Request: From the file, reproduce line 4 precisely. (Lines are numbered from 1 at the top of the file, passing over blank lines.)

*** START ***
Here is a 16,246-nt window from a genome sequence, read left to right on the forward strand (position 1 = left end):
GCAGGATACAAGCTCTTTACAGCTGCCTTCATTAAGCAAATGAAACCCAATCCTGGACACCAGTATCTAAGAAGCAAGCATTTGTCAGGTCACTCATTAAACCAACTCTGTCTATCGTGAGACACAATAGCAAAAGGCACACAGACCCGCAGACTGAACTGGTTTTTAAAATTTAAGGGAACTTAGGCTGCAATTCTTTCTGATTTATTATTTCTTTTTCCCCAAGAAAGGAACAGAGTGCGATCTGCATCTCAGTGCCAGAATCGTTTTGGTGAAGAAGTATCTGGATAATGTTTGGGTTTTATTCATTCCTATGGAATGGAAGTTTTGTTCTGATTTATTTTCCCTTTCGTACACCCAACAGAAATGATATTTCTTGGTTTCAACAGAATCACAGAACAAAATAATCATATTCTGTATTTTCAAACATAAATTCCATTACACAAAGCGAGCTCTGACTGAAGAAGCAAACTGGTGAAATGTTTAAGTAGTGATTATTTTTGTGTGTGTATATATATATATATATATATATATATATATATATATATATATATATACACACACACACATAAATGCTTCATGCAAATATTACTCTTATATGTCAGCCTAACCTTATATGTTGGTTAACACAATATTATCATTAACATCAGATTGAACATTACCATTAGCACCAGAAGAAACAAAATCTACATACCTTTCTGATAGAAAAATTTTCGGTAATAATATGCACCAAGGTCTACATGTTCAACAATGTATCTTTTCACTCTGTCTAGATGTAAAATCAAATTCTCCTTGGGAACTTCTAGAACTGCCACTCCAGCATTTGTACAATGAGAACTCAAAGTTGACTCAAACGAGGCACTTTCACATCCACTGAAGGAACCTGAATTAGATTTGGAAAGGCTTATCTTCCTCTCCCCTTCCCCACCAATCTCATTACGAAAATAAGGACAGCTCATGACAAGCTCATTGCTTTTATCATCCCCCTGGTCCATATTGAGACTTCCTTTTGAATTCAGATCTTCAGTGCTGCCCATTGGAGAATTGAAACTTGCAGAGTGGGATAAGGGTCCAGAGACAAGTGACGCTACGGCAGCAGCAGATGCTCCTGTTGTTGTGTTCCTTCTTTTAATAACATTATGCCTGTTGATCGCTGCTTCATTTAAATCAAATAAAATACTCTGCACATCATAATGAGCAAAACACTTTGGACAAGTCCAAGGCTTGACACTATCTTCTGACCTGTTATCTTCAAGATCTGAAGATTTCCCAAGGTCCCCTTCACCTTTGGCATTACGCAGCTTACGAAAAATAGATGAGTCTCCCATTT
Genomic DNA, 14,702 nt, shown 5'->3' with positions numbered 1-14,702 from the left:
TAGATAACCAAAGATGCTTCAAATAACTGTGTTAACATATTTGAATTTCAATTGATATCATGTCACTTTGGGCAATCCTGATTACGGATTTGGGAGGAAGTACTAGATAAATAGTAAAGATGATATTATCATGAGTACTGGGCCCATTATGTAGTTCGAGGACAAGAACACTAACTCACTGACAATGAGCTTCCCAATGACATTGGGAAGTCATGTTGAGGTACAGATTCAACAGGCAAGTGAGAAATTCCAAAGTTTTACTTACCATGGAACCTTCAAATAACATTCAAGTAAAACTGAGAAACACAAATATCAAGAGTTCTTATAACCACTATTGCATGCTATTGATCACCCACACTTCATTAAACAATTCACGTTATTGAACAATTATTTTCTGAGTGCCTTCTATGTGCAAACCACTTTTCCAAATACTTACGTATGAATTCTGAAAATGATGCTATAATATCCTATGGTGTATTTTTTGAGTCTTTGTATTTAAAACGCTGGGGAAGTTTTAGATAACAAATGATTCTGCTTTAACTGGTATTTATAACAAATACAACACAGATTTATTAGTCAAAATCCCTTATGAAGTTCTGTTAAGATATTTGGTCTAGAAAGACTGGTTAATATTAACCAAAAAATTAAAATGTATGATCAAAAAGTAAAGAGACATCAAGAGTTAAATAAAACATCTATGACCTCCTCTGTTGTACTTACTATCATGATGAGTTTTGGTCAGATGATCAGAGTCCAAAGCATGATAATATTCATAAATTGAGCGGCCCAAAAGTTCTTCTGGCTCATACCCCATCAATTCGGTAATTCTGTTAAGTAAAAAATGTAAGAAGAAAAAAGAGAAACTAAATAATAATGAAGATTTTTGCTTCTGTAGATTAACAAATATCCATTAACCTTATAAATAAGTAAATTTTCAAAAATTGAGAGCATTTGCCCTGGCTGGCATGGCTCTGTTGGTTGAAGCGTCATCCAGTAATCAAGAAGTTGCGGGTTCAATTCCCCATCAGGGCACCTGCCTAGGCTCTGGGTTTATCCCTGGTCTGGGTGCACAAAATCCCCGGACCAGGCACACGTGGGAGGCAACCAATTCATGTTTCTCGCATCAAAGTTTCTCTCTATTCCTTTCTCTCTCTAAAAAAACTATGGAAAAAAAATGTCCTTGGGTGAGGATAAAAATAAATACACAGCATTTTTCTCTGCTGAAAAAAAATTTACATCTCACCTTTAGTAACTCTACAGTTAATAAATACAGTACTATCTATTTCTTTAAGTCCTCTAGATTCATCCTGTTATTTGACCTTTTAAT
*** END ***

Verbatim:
TAGATAACCAAAGATGCTTCAAATAACTGTGTTAACATATTTGAATTTCAATTGATATCATGTCACTTTGGGCAATCCTGATTACGGATTTGGGAGGAAGTACTAGATAAATAGTAAAGATGATATTATCATGAGTACTGGGCCCATTATGTAGTTCGAGGACAAGAACACTAACTCACTGACAATGAGCTTCCCAATGACATTGGGAAGTCATGTTGAGGTACAGATTCAACAGGCAAGTGAGAAATTCCAAAGTTTTACTTACCATGGAACCTTCAAATAACATTCAAGTAAAACTGAGAAACACAAATATCAAGAGTTCTTATAACCACTATTGCATGCTATTGATCACCCACACTTCATTAAACAATTCACGTTATTGAACAATTATTTTCTGAGTGCCTTCTATGTGCAAACCACTTTTCCAAATACTTACGTATGAATTCTGAAAATGATGCTATAATATCCTATGGTGTATTTTTTGAGTCTTTGTATTTAAAACGCTGGGGAAGTTTTAGATAACAAATGATTCTGCTTTAACTGGTATTTATAACAAATACAACACAGATTTATTAGTCAAAATCCCTTATGAAGTTCTGTTAAGATATTTGGTCTAGAAAGACTGGTTAATATTAACCAAAAAATTAAAATGTATGATCAAAAAGTAAAGAGACATCAAGAGTTAAATAAAACATCTATGACCTCCTCTGTTGTACTTACTATCATGATGAGTTTTGGTCAGATGATCAGAGTCCAAAGCATGATAATATTCATAAATTGAGCGGCCCAAAAGTTCTTCTGGCTCATACCCCATCAATTCGGTAATTCTGTTAAGTAAAAAATGTAAGAAGAAAAAAGAGAAACTAAATAATAATGAAGATTTTTGCTTCTGTAGATTAACAAATATCCATTAACCTTATAAATAAGTAAATTTTCAAAAATTGAGAGCATTTGCCCTGGCTGGCATGGCTCTGTTGGTTGAAGCGTCATCCAGTAATCAAGAAGTTGCGGGTTCAATTCCCCATCAGGGCACCTGCCTAGGCTCTGGGTTTATCCCTGGTCTGGGTGCACAAAATCCCCGGACCAGGCACACGTGGGAGGCAACCAATTCATGTTTCTCGCATCAAAGTTTCTCTCTATTCCTTTCTCTCTCTAAAAAAACTATGGAAAAAAAATGTCCTTGGGTGAGGATAAAAATAAATACACAGCATTTTTCTCTGCTGAAAAAAAATTTACATCTCACCTTTAGTAACTCTACAGTTAATAAATACAGTACTATCTATTTCTTTAAGTCCTCTAGATTCATCCTGTTATTTGACCTTTTAAT